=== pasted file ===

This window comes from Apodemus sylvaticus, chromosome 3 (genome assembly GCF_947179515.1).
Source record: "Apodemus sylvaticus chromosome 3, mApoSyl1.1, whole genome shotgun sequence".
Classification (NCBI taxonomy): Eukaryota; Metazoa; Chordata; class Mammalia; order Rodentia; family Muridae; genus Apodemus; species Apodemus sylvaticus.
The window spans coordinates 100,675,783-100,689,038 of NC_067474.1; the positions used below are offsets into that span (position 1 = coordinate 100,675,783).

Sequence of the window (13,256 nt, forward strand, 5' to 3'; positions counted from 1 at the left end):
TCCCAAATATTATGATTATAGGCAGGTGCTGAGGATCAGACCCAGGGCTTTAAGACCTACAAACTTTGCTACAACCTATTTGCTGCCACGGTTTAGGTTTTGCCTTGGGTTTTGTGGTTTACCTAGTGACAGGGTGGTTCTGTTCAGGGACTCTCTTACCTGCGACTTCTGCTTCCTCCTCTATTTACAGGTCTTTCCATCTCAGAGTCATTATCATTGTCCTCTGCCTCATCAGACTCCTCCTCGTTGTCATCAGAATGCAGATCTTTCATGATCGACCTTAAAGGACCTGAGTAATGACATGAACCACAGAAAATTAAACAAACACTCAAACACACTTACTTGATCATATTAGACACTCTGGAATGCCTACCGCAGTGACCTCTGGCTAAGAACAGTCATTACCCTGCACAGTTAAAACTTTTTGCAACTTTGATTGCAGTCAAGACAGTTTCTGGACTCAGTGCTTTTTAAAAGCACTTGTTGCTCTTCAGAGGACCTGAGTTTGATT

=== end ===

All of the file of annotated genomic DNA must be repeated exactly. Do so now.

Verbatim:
This window comes from Apodemus sylvaticus, chromosome 3 (genome assembly GCF_947179515.1).
Source record: "Apodemus sylvaticus chromosome 3, mApoSyl1.1, whole genome shotgun sequence".
Classification (NCBI taxonomy): Eukaryota; Metazoa; Chordata; class Mammalia; order Rodentia; family Muridae; genus Apodemus; species Apodemus sylvaticus.
The window spans coordinates 100,675,783-100,689,038 of NC_067474.1; the positions used below are offsets into that span (position 1 = coordinate 100,675,783).

Sequence of the window (13,256 nt, forward strand, 5' to 3'; positions counted from 1 at the left end):
TCCCAAATATTATGATTATAGGCAGGTGCTGAGGATCAGACCCAGGGCTTTAAGACCTACAAACTTTGCTACAACCTATTTGCTGCCACGGTTTAGGTTTTGCCTTGGGTTTTGTGGTTTACCTAGTGACAGGGTGGTTCTGTTCAGGGACTCTCTTACCTGCGACTTCTGCTTCCTCCTCTATTTACAGGTCTTTCCATCTCAGAGTCATTATCATTGTCCTCTGCCTCATCAGACTCCTCCTCGTTGTCATCAGAATGCAGATCTTTCATGATCGACCTTAAAGGACCTGAGTAATGACATGAACCACAGAAAATTAAACAAACACTCAAACACACTTACTTGATCATATTAGACACTCTGGAATGCCTACCGCAGTGACCTCTGGCTAAGAACAGTCATTACCCTGCACAGTTAAAACTTTTTGCAACTTTGATTGCAGTCAAGACAGTTTCTGGACTCAGTGCTTTTTAAAAGCACTTGTTGCTCTTCAGAGGACCTGAGTTTGATT